Poof! Hey Presto and we’re in another Country. Ola Portugal! It’s good to be back.
Do remember to fill up with fuel before you cross the border or you’ll be kicking yourself. Price comparison; Spain €1.18 per litre. Portugal €1.50. Bit of difference!
The journey down was scenic but slower as the route is quite steep with a million hairpins thrown in for good measure. We travelled through huge cork plantations, it’s like a big, beautiful garden. Cork is of course big business in Portugal. We saw lots of Hunters out with packs of dogs. They were hunting wild boar, common around these parts (and incredibly tasty!!). We’ve spotted a few. I wouldn’t fancy meeting one close up, scary looking critters! Do be careful if you’re out walking that it’s hunting season. You don’t always get any warning. The dogs are quite intimidating and may well be dangerous to a domestic pooch. Keep an eye out for signs with Caza or Cazando (hunting) or Tiro (shooting).
It’s a bright sunny morning and we are arriving in Evora. This is one of Portugal’s most historic and unspoilt cities and has UNESCO World Heritage Status. It offers a free Motorhome Aire with fill and dump facilities. No electric. The pitches are generous and would suit any size unit. It’s a short walk or cycle into town. Turn right out of the Aire and first right again, walk until you see the old town walls. Lidl is left out of the Aire and then right. You can drive or cycle to it.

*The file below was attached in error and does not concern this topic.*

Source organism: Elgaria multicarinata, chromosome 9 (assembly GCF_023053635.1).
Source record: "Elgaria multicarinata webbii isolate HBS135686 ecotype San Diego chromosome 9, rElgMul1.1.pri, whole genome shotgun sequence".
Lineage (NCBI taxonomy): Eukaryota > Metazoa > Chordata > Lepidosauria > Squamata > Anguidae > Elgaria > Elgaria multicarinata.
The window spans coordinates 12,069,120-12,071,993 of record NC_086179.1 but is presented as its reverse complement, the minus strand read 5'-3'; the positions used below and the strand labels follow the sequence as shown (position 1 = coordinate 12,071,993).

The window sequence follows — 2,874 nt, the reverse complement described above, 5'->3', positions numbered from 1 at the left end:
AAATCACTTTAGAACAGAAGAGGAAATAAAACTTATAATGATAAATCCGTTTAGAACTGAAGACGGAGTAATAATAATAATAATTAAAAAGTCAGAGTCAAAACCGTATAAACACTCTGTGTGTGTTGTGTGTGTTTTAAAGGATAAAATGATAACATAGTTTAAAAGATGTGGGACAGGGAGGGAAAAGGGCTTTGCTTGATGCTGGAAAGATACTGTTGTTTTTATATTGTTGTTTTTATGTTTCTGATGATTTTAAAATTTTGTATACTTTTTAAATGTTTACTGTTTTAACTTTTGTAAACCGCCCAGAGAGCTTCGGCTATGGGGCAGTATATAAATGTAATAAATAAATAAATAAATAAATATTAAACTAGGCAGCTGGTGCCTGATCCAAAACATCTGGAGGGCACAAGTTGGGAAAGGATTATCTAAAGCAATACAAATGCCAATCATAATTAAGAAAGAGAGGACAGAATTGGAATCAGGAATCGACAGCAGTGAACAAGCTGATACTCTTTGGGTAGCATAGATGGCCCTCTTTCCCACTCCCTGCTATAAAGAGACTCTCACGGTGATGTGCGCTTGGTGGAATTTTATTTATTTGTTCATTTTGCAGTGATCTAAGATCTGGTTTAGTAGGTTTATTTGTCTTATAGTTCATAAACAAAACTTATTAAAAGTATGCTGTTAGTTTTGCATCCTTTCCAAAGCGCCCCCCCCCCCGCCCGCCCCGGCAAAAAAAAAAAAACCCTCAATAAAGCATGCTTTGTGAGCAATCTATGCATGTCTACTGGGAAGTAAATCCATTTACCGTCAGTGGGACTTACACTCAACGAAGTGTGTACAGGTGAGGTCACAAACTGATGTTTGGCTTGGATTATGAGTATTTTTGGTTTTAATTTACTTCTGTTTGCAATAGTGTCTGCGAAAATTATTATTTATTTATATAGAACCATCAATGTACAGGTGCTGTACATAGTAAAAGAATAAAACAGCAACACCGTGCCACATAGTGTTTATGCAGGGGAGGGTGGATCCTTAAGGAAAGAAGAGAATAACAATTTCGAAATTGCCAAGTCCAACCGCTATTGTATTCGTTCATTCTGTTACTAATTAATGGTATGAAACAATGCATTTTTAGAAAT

When you walk through the gateway in the imposing medieval walls of the old town, head up hill via one of the cobbled alleys until you reach the main hub, Praça do Giraldo. Pick up a map or guide from Tourist Info here to make sure you don’t miss anything. Most sites of interest are within a ten minute walk from the square. I need to send postcards to the fam back home today so we need a scenic coffee spot to sit sand write them and a CTT to post them. Note, on entering a post office in Portugal, always take a ticket or you simply won’t get served. As we didn’t drive through a toll registration point on this occasion, I’m also going to buy a toll card which you need to telephone to register. Don’t worry, they speak perfect English. If you give them a mobile number they will text you if your credit is running low. I’m starting with €20. This is only for the electronic toll system mind. The manual one is different, just take a ticket at the booth and pay when you exit the toll road. Do not be tempted to drive through the barrier free V gate! If you have no ticket you will pay for the full length of the motorway. Learn from our expensive faux pas!!